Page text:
TV options

Once the signal has reached an aerial, householders must also ensure their television set is able to receive a digital signal. All three main digital platforms (satellite, cable and DTT) have been established by converting existing TV sets with ‘set top box’ adaptors.

For the DTT platform, there is a growing range of affordable new TV sets with built-in DTT tuners (iDTVs) and these are being sold in increasing numbers. Recent research among electrical retailers suggests that more than 80% of televisions with screens of over 26 inches have digital receivers built in.

Video recorders and other devices reliant on a built-in analogue tuner can still be used for playback and basic recording, but in a fully digital system will not allow simultaneous viewing of one programme and recording of a different one.

The best solution for most consumers is a digital television recorder (DTR) which records onto a built-in hard disk. Satellite, cable and Freeview all offer such products, offering better picture quality than a VCR as well as features such as the ability to pause and rewind live TV.

The communications challenge

The switchover programme will only be successful if everyone in the UK understands what is happening and what they need to do. If households and businesses are not prepared, people will be left looking at blank screens when the analogue signal is switched off. So, in parallel with our work to co-ordinate the technical aspects of switchover, Digital UK is also embarking on one of the longest and most wide-ranging public information campaigns this country has ever seen.

While most people love TV and rely on it as a source of information and entertainment, they rarely think about how the signal is received or whether their aerial has been installed correctly. Our awareness-raising work operates at a number of different levels. We undertake communications activity nationally and in each region for three years leading to local switchover. We also have a website that addresses a variety of stakeholders including retailers, service suppliers, as well as end users.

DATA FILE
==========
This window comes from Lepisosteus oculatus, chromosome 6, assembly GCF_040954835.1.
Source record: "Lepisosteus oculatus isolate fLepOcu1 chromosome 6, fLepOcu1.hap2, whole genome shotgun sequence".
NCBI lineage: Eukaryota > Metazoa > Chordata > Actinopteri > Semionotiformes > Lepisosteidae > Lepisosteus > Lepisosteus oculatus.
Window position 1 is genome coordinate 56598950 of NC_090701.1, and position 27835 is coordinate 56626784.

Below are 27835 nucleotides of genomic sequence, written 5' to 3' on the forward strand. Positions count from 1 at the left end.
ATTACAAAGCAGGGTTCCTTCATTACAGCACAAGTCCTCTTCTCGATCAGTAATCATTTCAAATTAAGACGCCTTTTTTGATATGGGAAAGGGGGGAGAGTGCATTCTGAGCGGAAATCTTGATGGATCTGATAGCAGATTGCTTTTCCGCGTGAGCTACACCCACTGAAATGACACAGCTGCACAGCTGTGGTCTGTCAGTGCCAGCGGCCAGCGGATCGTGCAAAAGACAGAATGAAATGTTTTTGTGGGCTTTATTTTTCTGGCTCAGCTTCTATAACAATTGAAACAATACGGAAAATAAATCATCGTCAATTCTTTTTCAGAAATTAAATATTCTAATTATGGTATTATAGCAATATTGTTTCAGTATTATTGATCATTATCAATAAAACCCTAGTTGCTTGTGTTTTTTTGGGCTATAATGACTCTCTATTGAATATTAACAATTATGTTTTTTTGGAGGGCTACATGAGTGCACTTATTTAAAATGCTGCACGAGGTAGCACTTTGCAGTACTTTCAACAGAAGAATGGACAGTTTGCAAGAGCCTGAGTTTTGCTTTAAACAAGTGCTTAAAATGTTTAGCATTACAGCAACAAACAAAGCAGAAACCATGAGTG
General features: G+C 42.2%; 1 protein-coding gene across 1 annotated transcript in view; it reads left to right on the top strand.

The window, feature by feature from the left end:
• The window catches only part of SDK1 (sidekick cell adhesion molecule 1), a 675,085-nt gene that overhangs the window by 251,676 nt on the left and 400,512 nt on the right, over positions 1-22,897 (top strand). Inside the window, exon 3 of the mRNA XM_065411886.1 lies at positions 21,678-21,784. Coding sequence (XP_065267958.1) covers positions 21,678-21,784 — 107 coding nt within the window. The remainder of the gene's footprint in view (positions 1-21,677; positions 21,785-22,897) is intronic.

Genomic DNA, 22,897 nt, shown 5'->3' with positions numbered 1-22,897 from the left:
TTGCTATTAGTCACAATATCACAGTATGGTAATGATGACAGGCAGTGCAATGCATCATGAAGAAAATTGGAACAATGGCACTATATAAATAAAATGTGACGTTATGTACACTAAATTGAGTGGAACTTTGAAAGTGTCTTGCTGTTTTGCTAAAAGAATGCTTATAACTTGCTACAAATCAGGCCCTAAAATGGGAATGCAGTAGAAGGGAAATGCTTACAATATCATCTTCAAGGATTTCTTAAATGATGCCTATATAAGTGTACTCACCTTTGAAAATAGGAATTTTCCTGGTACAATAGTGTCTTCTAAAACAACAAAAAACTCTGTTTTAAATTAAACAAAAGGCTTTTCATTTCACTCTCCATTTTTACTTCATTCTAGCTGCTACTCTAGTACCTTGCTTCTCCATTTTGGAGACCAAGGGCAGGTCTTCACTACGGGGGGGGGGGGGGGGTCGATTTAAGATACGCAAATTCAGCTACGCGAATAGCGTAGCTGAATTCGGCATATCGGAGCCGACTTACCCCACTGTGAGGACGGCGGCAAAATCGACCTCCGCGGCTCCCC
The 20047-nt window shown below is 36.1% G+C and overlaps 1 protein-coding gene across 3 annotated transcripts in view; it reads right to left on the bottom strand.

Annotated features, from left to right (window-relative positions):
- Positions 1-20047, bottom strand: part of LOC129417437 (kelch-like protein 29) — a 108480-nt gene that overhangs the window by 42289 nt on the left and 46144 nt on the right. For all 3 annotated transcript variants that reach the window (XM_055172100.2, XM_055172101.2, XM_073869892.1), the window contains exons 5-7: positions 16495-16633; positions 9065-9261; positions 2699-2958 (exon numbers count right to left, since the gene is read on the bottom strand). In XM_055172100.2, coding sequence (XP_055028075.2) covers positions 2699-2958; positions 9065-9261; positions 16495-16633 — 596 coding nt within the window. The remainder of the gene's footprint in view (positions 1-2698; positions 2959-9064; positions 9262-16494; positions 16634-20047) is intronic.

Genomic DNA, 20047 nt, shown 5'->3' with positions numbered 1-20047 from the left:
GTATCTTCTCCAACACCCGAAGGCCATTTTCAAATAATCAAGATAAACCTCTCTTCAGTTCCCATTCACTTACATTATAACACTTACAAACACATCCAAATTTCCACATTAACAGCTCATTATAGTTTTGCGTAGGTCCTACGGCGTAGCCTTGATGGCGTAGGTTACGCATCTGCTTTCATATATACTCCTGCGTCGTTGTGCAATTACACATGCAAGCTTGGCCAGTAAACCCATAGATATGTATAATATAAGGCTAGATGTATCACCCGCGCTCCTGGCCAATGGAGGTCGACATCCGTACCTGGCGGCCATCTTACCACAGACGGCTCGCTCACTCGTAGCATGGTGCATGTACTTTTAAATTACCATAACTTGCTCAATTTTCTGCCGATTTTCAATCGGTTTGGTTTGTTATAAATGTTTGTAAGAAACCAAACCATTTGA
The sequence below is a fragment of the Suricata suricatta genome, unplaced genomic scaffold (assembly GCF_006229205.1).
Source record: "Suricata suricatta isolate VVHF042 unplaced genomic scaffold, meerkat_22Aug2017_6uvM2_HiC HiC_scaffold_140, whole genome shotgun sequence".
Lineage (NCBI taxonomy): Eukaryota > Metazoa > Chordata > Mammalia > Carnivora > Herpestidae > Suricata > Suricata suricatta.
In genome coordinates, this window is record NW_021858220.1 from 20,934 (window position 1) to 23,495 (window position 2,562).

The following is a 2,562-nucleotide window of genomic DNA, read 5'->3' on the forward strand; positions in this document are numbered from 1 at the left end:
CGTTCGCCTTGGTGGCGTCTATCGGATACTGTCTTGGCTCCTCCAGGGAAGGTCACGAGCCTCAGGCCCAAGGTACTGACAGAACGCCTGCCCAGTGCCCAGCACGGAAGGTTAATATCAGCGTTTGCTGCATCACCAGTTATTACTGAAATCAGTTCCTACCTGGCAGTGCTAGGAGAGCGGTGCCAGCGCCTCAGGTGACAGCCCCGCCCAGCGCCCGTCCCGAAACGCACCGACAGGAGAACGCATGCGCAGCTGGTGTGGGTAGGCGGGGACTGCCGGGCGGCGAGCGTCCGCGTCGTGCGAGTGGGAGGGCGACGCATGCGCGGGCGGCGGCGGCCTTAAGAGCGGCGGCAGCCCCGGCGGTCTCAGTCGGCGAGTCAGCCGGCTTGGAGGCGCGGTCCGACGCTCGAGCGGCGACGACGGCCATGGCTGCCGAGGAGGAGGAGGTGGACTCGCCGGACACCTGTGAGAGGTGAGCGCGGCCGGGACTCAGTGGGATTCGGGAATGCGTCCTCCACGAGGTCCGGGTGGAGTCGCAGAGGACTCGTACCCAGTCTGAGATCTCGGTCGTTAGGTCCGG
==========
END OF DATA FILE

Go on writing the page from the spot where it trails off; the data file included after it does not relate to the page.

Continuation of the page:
Now, just over one year on from the Secretary of State’s announcement of the timetable for digital switchover, we are seeing real momentum building towards switchover. Our research shows more than seven out of ten people are aware of switchover and sales of digital television equipment are now outselling analogue for the first time.

Digital vanguard

The Cumbrian town of Whitehaven will lead the switchover programme, bringing its 60,000 residents the full range of digital TV options in October 2007. Success in Whitehaven and elsewhere will depend on hard work, detailed planning and our ability to bring together the resources and expertise of broadcasters, industry, government, volunteers and regulators.

Just as forty years ago, when television was freed from a black and white world, together we can liberate this crucial medium from the limitations of analogue. In doing so, we can guarantee that every household in the UK shares in the benefits of digital broadcasting and pave the way for television’s continuing evolution.

Further reference

Information on digital TV and switchover can be found on each of the following websites:

Helpline 08456 50 50 50

BIOGRAPHY – Simon Crine

Simon Crine is Director of Corporate Affairs at Digital UK, the not-for-profit company established by UK broadcasters to coordinate digital television switchover. Previously he was Ofcom Director for England, with special responsibility for representing Ofcom to stakeholders in the English Regions.

[Top of the page]